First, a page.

DATA Suggests Extended AI Use No Benefit For HR-Positive, Early Postmenopausal Breast Cancer

Using endocrine therapy for more than 5 years does not boost disease-free survival in postmenopausal hormone receptor-positive, early breast cancer patients

medwireNews: The DATA study has failed to find a disease-free survival (DFS) benefit in postmenopausal women with hormone receptor (HR)-positive early breast cancer who use anastrozole for 6 years after their initial course of adjuvant tamoxifen compared with patients given a 3-year course of the aromatase inhibitor (AI).

After completing 2–3 years of adjuvant tamoxifen, the study participants were all free from disease recurrence when randomly assigned to receive anastrozole 1 mg/day for 6 years or 3 years, say Vivianne Tjan-Heijnen, from Maastricht University Medical Centre in the Netherlands, and co-investigators.

Three-year DFS, starting from 3 years after randomisation, was achieved by a comparable 90.7% of the 827 patients given the extended AI course and 88.9% of the 833 given 3 years of anastrozole, with 5-year rates also similar at 83.1% versus 79.4%.

Nor was there a significant difference in 5-year overall survival between the 6-year and 3-year groups (90.8 vs 90.4%) and although the cumulative 5-year incidence of secondary breast cancer was 1.5% versus 3.3%, the hazard ratio of 0.5 did not reach statistical significance.

The researchers explain in The Lancet Oncology that, as expected, rates of adverse events were comparable between the treatment arms for the first 3 years. But over 6 years, the patients given the extended anastrozole course had a higher rate of any-grade arthralgia or myalgia than those using the AI for only 3 years (58 vs 53%), as well as a higher rate of any-grade osteopenia or osteoporosis (21 vs 16%).

However, the grade 3–4 rates of these side effects did not significantly differ between the treatment arms and there were no differences in the rates of cardiovascular adverse events.

Acknowledging findings from the NRG Oncology/NSABP B-42 trial and the IDEAL trial, the researchers summarise: “The main conclusion from all three recent trials is that if [AIS] have already been incorporated as part of the initial adjuvant therapy regimen then there is little benefit to continuing them for beyond 5 years for most patients.”

And they emphasize: “Any benefit also comes at a price, as shown by the continuous decline in treatment compliance over time. Hence, careful assessment of potential benefits and risks is required before recommending extended [AI] therapy.”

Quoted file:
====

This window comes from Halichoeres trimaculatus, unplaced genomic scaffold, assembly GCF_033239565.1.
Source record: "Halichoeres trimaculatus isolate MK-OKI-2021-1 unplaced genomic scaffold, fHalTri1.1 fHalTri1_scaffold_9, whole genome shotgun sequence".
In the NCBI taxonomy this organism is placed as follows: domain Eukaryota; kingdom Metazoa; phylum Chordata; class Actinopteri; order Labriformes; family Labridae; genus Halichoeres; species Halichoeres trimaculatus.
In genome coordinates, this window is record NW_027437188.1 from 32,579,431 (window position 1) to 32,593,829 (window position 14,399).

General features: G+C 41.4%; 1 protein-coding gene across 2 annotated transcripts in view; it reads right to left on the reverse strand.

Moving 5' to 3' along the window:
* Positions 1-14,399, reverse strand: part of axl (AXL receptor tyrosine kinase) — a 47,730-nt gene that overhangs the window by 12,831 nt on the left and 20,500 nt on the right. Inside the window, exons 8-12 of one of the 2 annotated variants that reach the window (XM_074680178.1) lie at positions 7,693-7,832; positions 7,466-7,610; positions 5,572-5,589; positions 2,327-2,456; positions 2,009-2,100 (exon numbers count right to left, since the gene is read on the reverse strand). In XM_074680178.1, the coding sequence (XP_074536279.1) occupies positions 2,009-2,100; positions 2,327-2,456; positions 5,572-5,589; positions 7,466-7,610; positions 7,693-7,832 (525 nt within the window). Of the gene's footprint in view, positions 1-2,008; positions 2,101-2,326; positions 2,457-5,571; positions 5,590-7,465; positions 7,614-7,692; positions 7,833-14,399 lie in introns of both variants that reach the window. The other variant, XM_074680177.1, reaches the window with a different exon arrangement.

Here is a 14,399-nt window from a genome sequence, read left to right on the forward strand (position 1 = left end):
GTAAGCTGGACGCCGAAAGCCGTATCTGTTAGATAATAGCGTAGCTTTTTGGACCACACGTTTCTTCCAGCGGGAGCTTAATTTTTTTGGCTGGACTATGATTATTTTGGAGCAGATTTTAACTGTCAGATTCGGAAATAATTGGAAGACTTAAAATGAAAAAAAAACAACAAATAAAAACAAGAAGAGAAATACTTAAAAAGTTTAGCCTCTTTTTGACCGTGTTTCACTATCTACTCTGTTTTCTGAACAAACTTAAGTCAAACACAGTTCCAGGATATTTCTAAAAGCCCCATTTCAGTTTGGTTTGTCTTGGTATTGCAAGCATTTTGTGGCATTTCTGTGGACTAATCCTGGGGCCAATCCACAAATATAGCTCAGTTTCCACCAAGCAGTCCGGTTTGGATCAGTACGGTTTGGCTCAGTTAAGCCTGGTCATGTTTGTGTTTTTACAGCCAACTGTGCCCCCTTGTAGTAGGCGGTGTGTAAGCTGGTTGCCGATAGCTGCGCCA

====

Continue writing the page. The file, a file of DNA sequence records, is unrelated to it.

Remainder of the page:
Nevertheless, Vivianne Tjan-Heijnen et al also reported post-hoc analyses suggesting that several subgroups of women may have benefited from the extended AI regimen, with 5-year DFS significantly higher with the 6-year course for women who had received chemotherapy (HR=0.68) or who were positive for both oestrogen and progresterone receptors (HR=0.70).

The author of an accompanying comment acknowledges the plausibility of these factors, and the large size of the study overall, but recommends caution when interpreting findings for “perilously small” numbers of events in such subgroups.

Kathleen Pritchard, from Sunnybrook Health Sciences Centre in Toronto, Ontario, Canada, praises the DATA trial for contributing “considerably” to the understanding of the optimal duration of endocrine therapy.

"It is to be hoped that when the results of additional studies of similar design to DATA such as LATER (ACTRN12607000137493), N-SAS-BC-05 (UMIN000000818), and MINDACT (NCT00433589) become available, comparisons between studies and appropriate meta-analyses might help to more accurately identify any robust predictive factors that will help us to personalise these therapies", she writes.

References

Tjan-Heijnen VCG, van Hellemond IEG, Peer PGM, et al. Extended adjuvant aromatase inhibition after sequential endocrine therapy (DATA): a randomised, phase 3 trial. Lancet Oncol; Advance online publication 11 October 2017. DOI: http://dx.doi.org/10.1016/S1470-2045(17)30600-9

Pritchard KI. Extended adjuvant therapy: the role of subset analyses. Lancet Oncol; Advance online publication 11 October 2017. DOI: http://dx.doi.org/10.1016/S1470-2045(17)30787-8

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